wells in this favorite corner were among little later Martial, who was certainly no the first to attract attention, but the constickler for morality, appears almost to be vulsions connected with the production shocked at the doings of the place. But, for of Monte Nuovo, and the unhealthiness our purpose, the account given by Seneca of the district, have prevented any great will answer best. He was, indeed, some- success in the attempts to restore their what of a laudator temporis acti, and re- former glory. Ischia, scarcely known for gretted the days when the Romans wash- such purposes to the ancients, although ed only their faces and hands daily, Pliny mentions its mineral waters, has, with and had a bath once in eight days: he its immense natural resources, taken their preferred the ruder and less luxurious place, and though the stufas or hot-vapor baths of Scipio at Linterum, who was not baths of San Germano and of the baths of very particular as to the quality of his Nero have always been employed, and the water, to the effeminate arrangements of baths at the temple of Serapis have been Baiæ and Puteoli.* Still, as he only con- restored and are in use, yet the ancient firms in detail what had been long before fame of Baiæ has never been equalled. said by Cicero, his evidence is not fairly A very spirited attempt is, however, beopen to exception.

ing made at present, to convert the villa Seneca,f when he paid his visit ta Baiæ, Cardito, close to Puteoli, the modern Pozlived above the great bath, and was great- zuoli, and its extensive grounds, into an ly annoyed by its noisiness. He heard, establishment fit to receive a large number early in the morning, the splashing of of visitors; old springs are being opened bathers in the water, for people bathed at up, an immense piscina, or reservoir of waall hours. He was disturbed by the ex- ter, is to be cleared out, and we even hear cited cries of those playing at ball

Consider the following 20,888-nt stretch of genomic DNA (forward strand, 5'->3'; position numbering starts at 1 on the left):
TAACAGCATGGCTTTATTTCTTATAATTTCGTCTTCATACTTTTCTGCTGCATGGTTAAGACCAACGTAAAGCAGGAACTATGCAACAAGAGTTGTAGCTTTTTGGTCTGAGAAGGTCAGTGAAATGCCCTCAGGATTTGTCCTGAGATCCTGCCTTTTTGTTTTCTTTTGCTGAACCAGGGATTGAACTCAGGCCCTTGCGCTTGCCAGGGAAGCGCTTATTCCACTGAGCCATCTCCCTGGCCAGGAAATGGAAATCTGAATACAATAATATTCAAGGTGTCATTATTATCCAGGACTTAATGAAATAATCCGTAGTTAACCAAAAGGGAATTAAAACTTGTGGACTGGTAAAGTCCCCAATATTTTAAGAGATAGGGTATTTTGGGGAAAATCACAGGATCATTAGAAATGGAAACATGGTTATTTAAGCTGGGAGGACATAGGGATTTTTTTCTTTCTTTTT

, and by that arrangements are to be made, to enthe deep-drawn sighs of those who swung able patients to inhale the sulphur vapors heavy leaden weights. Here one person which rise in one corner of the adjoining was trying his voice at a song—there an- crater of the Solfatara. The experiment is a other was engaged in a loud dispute, or bold one, and its success is quite feasible if perhaps a cry was raised at the detection of the district were less feverish and malarious; a thief caught stealing the clothes of one and it is to be hoped that the feat of drainof the bathers—no unusual occurrence. ing Lake Agnano, now nearly accomplishThere were the shrill cries of the vendors of ed, may contribute towards its salubrity. various eatables, especially of the liba or But the public baths of Rome far exsweet cakes, which have been long popu- ceeded those of Baiæ in extent and imlar among bathers, and a remnant of which portance. The stupendous aqueducts is to be still found in some of the German replenished the baths which were conbaths. Seneca tells us also that it was structed in all parts of the city with imcommon to see tipsy people wandering perial magnificence. There were the along the seashore-and to hear the public baths of Agrippa, of Titus, and of shores of the Lucrine lake resounding with Nero, besides numerous private ones,